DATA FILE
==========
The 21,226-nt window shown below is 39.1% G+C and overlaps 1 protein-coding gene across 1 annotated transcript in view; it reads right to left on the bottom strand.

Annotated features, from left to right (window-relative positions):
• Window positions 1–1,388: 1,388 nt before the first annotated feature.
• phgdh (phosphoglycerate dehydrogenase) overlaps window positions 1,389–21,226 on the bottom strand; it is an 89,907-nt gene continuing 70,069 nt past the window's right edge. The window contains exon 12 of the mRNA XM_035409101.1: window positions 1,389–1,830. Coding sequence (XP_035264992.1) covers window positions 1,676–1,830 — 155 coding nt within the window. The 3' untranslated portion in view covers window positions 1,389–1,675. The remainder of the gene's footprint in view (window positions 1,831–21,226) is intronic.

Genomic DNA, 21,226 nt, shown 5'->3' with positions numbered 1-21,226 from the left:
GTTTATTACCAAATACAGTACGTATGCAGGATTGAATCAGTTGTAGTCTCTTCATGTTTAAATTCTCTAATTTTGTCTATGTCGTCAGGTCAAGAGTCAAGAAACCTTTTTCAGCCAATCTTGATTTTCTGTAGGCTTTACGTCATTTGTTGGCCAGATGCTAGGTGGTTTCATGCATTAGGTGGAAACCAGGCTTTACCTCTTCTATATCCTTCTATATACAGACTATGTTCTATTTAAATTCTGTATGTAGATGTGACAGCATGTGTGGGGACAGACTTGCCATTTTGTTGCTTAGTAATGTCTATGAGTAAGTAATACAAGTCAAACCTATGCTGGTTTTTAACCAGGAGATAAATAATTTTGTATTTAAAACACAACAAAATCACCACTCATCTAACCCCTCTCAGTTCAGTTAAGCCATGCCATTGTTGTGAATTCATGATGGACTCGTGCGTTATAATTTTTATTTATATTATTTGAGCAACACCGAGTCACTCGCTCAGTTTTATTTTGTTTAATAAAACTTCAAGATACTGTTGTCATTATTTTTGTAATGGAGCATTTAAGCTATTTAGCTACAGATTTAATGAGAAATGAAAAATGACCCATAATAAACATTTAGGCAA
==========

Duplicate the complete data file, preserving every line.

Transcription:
The 21,226-nt window shown below is 39.1% G+C and overlaps 1 protein-coding gene across 1 annotated transcript in view; it reads right to left on the bottom strand.

Annotated features, from left to right (window-relative positions):
• Window positions 1–1,388: 1,388 nt before the first annotated feature.
• phgdh (phosphoglycerate dehydrogenase) overlaps window positions 1,389–21,226 on the bottom strand; it is an 89,907-nt gene continuing 70,069 nt past the window's right edge. The window contains exon 12 of the mRNA XM_035409101.1: window positions 1,389–1,830. Coding sequence (XP_035264992.1) covers window positions 1,676–1,830 — 155 coding nt within the window. The 3' untranslated portion in view covers window positions 1,389–1,675. The remainder of the gene's footprint in view (window positions 1,831–21,226) is intronic.

Genomic DNA, 21,226 nt, shown 5'->3' with positions numbered 1-21,226 from the left:
GTTTATTACCAAATACAGTACGTATGCAGGATTGAATCAGTTGTAGTCTCTTCATGTTTAAATTCTCTAATTTTGTCTATGTCGTCAGGTCAAGAGTCAAGAAACCTTTTTCAGCCAATCTTGATTTTCTGTAGGCTTTACGTCATTTGTTGGCCAGATGCTAGGTGGTTTCATGCATTAGGTGGAAACCAGGCTTTACCTCTTCTATATCCTTCTATATACAGACTATGTTCTATTTAAATTCTGTATGTAGATGTGACAGCATGTGTGGGGACAGACTTGCCATTTTGTTGCTTAGTAATGTCTATGAGTAAGTAATACAAGTCAAACCTATGCTGGTTTTTAACCAGGAGATAAATAATTTTGTATTTAAAACACAACAAAATCACCACTCATCTAACCCCTCTCAGTTCAGTTAAGCCATGCCATTGTTGTGAATTCATGATGGACTCGTGCGTTATAATTTTTATTTATATTATTTGAGCAACACCGAGTCACTCGCTCAGTTTTATTTTGTTTAATAAAACTTCAAGATACTGTTGTCATTATTTTTGTAATGGAGCATTTAAGCTATTTAGCTACAGATTTAATGAGAAATGAAAAATGACCCATAATAAACATTTAGGCAA